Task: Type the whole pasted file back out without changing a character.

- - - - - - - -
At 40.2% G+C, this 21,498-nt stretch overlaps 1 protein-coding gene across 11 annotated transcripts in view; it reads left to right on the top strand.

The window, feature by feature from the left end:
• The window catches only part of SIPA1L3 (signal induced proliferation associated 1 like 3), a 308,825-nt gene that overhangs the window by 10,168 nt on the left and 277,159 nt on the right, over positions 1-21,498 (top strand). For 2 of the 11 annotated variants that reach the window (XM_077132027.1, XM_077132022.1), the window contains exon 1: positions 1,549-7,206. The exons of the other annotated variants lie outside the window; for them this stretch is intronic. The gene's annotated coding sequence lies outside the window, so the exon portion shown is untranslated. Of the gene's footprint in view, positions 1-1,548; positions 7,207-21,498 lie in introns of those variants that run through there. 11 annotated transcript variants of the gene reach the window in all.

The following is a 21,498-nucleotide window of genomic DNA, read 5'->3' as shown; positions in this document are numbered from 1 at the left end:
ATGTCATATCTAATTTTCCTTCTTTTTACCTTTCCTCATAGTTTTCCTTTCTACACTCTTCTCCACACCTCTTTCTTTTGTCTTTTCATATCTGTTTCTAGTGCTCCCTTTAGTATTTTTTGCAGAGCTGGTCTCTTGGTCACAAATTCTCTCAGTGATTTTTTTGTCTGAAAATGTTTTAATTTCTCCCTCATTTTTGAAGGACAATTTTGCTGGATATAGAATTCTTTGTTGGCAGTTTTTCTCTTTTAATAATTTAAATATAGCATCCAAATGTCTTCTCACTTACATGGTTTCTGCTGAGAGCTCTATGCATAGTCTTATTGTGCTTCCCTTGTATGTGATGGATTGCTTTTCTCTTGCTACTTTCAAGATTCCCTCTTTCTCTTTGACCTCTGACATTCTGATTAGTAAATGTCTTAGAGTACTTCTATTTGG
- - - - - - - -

At 40.2% G+C, this 21,498-nt stretch overlaps 1 protein-coding gene across 11 annotated transcripts in view; it reads left to right on the top strand.

The window, feature by feature from the left end:
• The window catches only part of SIPA1L3 (signal induced proliferation associated 1 like 3), a 308,825-nt gene that overhangs the window by 10,168 nt on the left and 277,159 nt on the right, over positions 1-21,498 (top strand). For 2 of the 11 annotated variants that reach the window (XM_077132027.1, XM_077132022.1), the window contains exon 1: positions 1,549-7,206. The exons of the other annotated variants lie outside the window; for them this stretch is intronic. The gene's annotated coding sequence lies outside the window, so the exon portion shown is untranslated. Of the gene's footprint in view, positions 1-1,548; positions 7,207-21,498 lie in introns of those variants that run through there. 11 annotated transcript variants of the gene reach the window in all.

The following is a 21,498-nucleotide window of genomic DNA, read 5'->3' as shown; positions in this document are numbered from 1 at the left end:
ATGTCATATCTAATTTTCCTTCTTTTTACCTTTCCTCATAGTTTTCCTTTCTACACTCTTCTCCACACCTCTTTCTTTTGTCTTTTCATATCTGTTTCTAGTGCTCCCTTTAGTATTTTTTGCAGAGCTGGTCTCTTGGTCACAAATTCTCTCAGTGATTTTTTTGTCTGAAAATGTTTTAATTTCTCCCTCATTTTTGAAGGACAATTTTGCTGGATATAGAATTCTTTGTTGGCAGTTTTTCTCTTTTAATAATTTAAATATAGCATCCAAATGTCTTCTCACTTACATGGTTTCTGCTGAGAGCTCTATGCATAGTCTTATTGTGCTTCCCTTGTATGTGATGGATTGCTTTTCTCTTGCTACTTTCAAGATTCCCTCTTTCTCTTTGACCTCTGACATTCTGATTAGTAAATGTCTTAGAGTACTTCTATTTGG